Six years on and a new building, a day boarding centre for girls, which will serve her well, and more classrooms, which are vitally needed.
This girl is one of the lucky ones, she has stayed on at the school despite lack of funds, local mistrust of why girls need to be educated, and fear for her safety as she goes to and fro from school.
All of these things we take for granted in our country; education for these children is essential if they are ever to escape the poverty trap, and yet at the same time fraught with difficulties.
Here she is in 2014, older, smarter and ever hopeful that these new buildings will enable her to reach her potential in life; the right of any child surely?
Thank you for your support!
I visited the New Life Centre (NLC) in West Bengal, travelling on 2 December and returning on 9 December, flying from Heathrow with Emirates via Dubai to Kolkata (Calcutta). The initial leg was my first experience of one of the new 10-seat wide, 750+ seater, double-decker Airbuses – a long trip but very comfortable even for my long legs!
Mr Alindra Naskar met me with his nephew at the airport and we drove to Sarberia, taking about 2 hours on a reasonable road alongside the many ponds and rivers in the Bay of Bengal area. The 5 ½ hours time difference certainly makes you jet-lagged...
The weather for the whole week was calm, warm, dry and spring-like. The food was lovely, varied and not a hint of Delhi belly thankfully! And just a few mozzies which were quite well behaved.
The school was looking good, classrooms clean and the children happy, well-behaved and alert. There are now over 340 of them aged from 3 up to 13+, from a start in 2007 of just 36. Largest classes are in the early years, with up to 68 children. They all attend mornings only and go home to eat at lunchtime. All are taught in Bengali medium but with English as one of the subjects.
This week all had exams, and were spread around the classrooms to stop the possibility of looking over anyone's shoulder – this was taken very seriously by all! Many of those who started in kindergarten in 2007 are now ready for secondary school, so this is Mr Naskar's new priority as the government provision is woefully unsatisfactory in quality (poorly resourced, badly controlled behaviour and with very unmotivated teachers). He would also like to develop their IT room and computer training, and develop a library.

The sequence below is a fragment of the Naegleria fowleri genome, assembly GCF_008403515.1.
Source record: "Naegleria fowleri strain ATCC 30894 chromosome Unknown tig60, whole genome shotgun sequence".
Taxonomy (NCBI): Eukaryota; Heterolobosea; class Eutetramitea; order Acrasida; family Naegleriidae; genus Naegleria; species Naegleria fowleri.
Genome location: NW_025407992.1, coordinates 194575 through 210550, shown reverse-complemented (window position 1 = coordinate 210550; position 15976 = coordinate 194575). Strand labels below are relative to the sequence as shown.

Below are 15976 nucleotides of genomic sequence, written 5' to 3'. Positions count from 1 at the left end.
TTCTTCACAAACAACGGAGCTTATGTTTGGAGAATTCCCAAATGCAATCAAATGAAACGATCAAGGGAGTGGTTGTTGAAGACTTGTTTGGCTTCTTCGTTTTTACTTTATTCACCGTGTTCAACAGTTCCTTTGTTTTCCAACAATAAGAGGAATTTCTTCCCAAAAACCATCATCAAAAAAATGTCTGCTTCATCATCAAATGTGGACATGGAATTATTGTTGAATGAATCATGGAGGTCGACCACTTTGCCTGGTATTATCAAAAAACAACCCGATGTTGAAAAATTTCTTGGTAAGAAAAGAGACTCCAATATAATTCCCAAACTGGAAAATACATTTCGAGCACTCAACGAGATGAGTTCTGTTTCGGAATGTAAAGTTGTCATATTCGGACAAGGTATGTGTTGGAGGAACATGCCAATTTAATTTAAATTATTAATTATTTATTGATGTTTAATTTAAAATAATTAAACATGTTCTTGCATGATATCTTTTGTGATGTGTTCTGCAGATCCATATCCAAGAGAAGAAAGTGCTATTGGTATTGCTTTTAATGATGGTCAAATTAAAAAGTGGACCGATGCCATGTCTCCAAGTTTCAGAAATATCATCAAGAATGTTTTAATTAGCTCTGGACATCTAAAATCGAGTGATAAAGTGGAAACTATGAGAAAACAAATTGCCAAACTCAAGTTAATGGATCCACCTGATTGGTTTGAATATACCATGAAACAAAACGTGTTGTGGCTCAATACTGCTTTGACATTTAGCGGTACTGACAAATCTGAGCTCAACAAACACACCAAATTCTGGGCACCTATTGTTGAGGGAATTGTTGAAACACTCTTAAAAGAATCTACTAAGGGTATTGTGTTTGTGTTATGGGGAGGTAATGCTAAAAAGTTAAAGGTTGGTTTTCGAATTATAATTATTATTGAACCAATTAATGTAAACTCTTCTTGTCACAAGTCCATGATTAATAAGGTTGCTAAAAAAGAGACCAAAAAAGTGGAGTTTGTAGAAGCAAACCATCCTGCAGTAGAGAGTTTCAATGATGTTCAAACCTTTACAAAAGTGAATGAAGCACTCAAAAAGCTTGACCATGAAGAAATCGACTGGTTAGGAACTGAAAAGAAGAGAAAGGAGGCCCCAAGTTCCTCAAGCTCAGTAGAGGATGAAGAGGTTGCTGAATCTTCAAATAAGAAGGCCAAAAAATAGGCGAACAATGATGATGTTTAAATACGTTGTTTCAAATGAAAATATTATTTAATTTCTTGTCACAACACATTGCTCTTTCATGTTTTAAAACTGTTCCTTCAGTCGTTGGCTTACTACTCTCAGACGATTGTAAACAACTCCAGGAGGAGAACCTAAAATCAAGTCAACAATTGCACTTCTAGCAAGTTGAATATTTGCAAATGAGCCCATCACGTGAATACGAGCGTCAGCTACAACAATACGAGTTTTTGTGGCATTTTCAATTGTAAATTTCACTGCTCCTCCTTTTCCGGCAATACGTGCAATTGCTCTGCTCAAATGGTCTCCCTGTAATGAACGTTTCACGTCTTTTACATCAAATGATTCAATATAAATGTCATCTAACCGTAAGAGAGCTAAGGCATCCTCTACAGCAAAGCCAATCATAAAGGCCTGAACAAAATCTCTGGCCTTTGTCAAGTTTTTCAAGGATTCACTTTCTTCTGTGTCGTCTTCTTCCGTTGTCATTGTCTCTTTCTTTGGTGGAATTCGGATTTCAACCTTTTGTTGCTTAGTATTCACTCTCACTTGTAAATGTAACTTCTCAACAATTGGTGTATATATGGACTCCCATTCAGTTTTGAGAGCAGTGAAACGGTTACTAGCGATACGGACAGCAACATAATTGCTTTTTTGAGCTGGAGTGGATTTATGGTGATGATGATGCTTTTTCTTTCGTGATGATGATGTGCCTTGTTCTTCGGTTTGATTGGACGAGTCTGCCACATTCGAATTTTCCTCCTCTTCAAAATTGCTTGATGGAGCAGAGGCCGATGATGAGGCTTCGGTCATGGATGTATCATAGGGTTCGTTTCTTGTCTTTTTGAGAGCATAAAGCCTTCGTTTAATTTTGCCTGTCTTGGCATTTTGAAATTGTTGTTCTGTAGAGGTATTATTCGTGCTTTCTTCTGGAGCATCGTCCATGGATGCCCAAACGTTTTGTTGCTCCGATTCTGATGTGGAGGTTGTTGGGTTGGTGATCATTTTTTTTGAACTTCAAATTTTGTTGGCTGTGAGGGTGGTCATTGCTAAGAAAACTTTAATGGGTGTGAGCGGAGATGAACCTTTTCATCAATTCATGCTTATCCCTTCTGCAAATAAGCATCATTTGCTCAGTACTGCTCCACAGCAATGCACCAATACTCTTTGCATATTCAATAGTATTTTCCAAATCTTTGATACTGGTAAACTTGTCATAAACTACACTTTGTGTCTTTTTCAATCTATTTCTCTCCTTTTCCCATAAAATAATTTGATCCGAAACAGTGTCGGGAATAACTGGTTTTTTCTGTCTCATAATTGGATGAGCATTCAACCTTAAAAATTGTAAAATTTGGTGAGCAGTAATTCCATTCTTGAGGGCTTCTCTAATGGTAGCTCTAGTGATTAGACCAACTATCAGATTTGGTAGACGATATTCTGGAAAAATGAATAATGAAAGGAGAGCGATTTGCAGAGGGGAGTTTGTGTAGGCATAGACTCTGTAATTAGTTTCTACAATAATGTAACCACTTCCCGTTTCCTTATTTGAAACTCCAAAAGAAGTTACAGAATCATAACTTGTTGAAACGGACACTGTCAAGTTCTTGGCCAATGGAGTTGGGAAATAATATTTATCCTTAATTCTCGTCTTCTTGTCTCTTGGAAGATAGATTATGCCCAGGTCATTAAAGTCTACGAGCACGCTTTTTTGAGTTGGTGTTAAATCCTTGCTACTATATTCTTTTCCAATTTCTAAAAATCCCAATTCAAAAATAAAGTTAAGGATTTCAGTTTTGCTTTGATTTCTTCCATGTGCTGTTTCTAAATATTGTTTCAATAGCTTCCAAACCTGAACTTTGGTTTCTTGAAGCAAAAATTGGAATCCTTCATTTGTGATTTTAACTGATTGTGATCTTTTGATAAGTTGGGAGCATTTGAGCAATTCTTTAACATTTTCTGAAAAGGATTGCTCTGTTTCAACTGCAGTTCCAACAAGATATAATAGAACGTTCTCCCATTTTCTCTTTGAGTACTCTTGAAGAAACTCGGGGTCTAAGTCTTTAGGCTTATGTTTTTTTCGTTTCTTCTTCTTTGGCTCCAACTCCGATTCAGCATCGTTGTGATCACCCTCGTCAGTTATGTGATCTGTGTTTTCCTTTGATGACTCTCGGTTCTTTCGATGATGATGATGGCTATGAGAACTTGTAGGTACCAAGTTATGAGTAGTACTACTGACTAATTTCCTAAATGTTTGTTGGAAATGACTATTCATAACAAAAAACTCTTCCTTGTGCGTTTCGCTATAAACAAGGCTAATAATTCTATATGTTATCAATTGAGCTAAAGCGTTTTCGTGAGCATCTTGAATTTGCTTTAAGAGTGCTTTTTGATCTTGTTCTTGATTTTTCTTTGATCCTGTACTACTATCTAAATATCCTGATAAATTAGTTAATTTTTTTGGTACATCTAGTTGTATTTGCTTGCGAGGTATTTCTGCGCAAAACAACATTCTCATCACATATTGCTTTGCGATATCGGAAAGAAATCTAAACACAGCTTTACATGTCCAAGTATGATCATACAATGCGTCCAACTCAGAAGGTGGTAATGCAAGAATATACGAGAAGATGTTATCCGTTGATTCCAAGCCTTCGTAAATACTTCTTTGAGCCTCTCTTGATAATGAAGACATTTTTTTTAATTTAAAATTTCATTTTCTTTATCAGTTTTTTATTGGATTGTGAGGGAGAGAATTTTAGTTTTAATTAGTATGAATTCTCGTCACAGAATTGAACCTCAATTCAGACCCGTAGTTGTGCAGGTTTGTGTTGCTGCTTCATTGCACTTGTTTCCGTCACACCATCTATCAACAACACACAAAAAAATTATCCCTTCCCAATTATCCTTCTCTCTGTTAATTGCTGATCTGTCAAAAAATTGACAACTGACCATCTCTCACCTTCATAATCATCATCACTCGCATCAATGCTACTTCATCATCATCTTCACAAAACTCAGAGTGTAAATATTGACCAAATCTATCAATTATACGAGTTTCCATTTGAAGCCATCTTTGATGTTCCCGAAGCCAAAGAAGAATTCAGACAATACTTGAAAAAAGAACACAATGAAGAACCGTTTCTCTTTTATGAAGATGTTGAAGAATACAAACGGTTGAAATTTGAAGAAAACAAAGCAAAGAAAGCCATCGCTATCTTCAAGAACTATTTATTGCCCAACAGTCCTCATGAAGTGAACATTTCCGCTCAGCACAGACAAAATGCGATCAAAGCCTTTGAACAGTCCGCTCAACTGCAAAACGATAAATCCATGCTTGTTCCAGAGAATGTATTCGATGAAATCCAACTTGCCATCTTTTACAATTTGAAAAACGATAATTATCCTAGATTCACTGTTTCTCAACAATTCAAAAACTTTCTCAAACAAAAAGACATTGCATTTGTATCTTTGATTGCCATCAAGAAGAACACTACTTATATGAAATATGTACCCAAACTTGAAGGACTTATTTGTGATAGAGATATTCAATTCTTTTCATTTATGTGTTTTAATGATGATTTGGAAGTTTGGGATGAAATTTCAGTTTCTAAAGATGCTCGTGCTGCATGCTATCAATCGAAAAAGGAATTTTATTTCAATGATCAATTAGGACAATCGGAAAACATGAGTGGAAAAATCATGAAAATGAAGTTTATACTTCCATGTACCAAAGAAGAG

Currently 24 children are sponsored through our HANDS AROUND THE WORLD sponsorship scheme 'Hand in Hand' and this makes a big difference to the school's running costs. Another 25 in 2014 would be much appreciated.
Here are brief stories about some of them:
NM who is sponsored is now nearly 14, having started late. His grandfather pushed for him to be accepted. He is the oldest of 4 siblings. 2 sisters have been taken out of school as they were deemed a low priority by the father who is generally not very supportive. He is a labourer shifting sand, often works in the city and does not much value education. NM is doing quite well, is capable of secondary education and training in a trade.
NK is also sponsored; she is aged 10 or 11, described as quiet and gentle, attentive and well disciplined, in class 5. She has a younger brother who dropped out of school. Father is an itinerant fishmonger, keen to encourage her in school where she is doing well. The family may not allow her to stay on to secondary school however.
AK is 13 and in standard 7, one of 4 siblings. All attend the NLC school. Her mother created quite a stir by having a sterilisation op without her husband’s consent, but they are now reconciled! Father is a very hard worker who used to repair car tyres, then bought a truck, since when the family's fortunes have much improved. All the children are doing well with mum's enthusiastic encouragement.
The vocational training of young women in sewing and embroidery continues as before, with about 10 students at a time for a course lasting several months, but it is quite flexible to allow for outside family commitments etc..
I donated an electric sewing machine given to HATW – the first most had ever seen.
We visited Suraya Bibi, one former student aged 28 who is now doing very well with her own small business (making mainly school uniforms and ladies clothes which she sells through her roadside shop) although sad to be childless. She was married at 13 and lived with her husband from 16. Her husband supported her in training against her parents' wishes, she then trained him, and he works there too. Their 2 sewing machines are kept busy for most of the year – up to 18 hours per day! She was very enthusiastic about the benefits to her of the NLC training. I asked Mr N to write her story in more detail for me.